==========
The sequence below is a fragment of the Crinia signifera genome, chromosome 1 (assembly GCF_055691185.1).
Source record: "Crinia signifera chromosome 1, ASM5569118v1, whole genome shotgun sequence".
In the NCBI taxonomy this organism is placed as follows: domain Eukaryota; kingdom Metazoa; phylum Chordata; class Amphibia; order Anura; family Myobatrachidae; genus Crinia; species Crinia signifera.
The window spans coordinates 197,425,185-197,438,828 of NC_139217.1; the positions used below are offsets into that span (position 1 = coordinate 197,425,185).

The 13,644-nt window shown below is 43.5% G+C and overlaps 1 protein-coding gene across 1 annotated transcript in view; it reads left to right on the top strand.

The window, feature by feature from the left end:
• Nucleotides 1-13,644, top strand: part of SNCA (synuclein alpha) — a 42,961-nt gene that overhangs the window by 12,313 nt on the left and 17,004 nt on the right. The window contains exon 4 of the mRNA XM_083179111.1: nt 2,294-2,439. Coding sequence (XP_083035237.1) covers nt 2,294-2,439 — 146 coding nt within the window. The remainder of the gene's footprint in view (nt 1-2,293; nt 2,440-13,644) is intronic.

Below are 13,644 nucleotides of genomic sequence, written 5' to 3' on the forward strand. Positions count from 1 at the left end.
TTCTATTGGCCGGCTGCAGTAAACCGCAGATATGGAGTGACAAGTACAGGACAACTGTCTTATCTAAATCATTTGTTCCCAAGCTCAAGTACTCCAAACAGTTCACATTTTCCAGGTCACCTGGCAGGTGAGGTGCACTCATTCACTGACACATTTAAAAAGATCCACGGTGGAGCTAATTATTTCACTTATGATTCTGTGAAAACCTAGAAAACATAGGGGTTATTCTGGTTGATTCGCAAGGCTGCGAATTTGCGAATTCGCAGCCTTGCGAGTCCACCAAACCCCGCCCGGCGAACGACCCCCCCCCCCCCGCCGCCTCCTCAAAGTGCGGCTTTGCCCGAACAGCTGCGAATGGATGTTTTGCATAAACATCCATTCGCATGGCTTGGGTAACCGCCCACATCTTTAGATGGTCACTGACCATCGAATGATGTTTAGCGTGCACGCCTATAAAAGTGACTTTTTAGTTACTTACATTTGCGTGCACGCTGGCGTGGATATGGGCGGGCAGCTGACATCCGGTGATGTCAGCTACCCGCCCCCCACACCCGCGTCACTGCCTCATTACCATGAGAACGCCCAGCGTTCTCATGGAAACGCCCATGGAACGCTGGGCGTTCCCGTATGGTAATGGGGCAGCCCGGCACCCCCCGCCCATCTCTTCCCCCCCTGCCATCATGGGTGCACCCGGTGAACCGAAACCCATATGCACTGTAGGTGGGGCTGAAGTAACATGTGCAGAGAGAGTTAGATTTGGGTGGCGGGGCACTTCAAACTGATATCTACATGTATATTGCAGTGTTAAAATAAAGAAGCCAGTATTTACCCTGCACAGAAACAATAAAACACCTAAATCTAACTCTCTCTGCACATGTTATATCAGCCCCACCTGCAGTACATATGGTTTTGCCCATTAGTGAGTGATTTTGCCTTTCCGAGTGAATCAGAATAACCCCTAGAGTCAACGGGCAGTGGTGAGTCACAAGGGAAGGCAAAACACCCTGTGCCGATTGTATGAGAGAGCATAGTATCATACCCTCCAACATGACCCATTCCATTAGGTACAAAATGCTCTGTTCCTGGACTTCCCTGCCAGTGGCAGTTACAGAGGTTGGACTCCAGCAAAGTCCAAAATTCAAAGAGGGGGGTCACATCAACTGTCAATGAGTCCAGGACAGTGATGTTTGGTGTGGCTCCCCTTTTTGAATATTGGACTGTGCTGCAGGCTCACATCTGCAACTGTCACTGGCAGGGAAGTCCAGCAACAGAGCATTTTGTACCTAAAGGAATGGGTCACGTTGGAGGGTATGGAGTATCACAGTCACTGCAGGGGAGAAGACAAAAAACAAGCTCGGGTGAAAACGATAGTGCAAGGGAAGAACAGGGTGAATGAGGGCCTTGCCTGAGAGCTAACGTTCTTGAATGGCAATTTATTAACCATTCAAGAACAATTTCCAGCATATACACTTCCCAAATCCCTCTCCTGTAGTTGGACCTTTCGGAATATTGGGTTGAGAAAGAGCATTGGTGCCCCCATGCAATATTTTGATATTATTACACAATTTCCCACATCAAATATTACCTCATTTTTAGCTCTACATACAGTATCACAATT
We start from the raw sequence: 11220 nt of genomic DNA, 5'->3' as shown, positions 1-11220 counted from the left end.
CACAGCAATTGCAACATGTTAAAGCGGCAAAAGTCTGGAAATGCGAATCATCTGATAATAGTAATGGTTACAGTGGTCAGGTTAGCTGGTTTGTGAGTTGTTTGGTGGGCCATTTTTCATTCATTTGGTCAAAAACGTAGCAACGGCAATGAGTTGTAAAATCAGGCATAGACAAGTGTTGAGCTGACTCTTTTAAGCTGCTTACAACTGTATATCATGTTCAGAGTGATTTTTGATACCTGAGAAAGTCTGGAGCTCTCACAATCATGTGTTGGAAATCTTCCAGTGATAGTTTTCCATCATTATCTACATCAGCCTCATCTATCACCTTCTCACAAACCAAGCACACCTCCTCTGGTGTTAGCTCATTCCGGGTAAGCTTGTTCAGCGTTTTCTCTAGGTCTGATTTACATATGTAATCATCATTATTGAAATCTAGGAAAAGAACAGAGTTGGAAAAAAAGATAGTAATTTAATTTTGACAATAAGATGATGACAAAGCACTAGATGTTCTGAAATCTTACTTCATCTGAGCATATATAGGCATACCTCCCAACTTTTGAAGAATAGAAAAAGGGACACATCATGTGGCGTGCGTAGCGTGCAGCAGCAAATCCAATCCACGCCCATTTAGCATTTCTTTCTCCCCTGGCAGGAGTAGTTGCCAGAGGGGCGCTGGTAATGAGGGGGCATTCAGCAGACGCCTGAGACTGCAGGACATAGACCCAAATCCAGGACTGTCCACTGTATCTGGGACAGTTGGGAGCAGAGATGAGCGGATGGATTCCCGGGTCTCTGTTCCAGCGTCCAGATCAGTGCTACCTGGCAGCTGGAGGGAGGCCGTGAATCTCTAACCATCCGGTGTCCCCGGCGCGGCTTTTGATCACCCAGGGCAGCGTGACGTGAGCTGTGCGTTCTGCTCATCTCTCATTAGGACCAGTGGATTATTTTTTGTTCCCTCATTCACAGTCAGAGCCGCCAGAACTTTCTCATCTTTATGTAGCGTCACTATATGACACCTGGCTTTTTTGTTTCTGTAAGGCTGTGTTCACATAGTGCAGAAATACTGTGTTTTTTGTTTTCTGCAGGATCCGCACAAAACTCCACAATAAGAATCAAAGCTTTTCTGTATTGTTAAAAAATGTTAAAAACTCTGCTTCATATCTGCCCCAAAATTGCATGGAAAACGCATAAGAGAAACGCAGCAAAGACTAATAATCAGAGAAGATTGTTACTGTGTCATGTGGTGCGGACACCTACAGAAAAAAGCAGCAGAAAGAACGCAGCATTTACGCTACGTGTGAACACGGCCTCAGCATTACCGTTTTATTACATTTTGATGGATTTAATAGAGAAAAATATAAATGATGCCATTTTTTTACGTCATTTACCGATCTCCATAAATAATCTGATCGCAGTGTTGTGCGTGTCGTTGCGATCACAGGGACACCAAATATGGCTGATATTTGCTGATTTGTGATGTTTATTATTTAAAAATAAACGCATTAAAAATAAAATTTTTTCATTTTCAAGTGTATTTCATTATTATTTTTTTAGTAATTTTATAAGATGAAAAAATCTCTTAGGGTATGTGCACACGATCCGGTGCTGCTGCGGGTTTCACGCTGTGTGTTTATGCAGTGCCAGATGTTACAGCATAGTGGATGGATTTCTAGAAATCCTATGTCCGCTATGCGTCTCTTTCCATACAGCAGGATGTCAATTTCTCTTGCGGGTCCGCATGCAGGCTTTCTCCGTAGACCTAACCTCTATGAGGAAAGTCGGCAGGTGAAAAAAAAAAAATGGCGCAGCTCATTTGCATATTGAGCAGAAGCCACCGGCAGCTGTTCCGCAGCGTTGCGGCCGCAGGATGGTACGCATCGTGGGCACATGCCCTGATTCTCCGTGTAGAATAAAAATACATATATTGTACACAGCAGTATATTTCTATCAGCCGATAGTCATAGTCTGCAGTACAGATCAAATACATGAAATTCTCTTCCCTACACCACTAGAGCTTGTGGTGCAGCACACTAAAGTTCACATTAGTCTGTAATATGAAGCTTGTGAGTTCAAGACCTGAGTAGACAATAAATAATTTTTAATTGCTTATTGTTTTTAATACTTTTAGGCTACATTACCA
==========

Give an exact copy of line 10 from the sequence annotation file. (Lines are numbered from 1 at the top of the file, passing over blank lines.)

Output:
We start from the raw sequence: 11220 nt of genomic DNA, 5'->3' as shown, positions 1-11220 counted from the left end.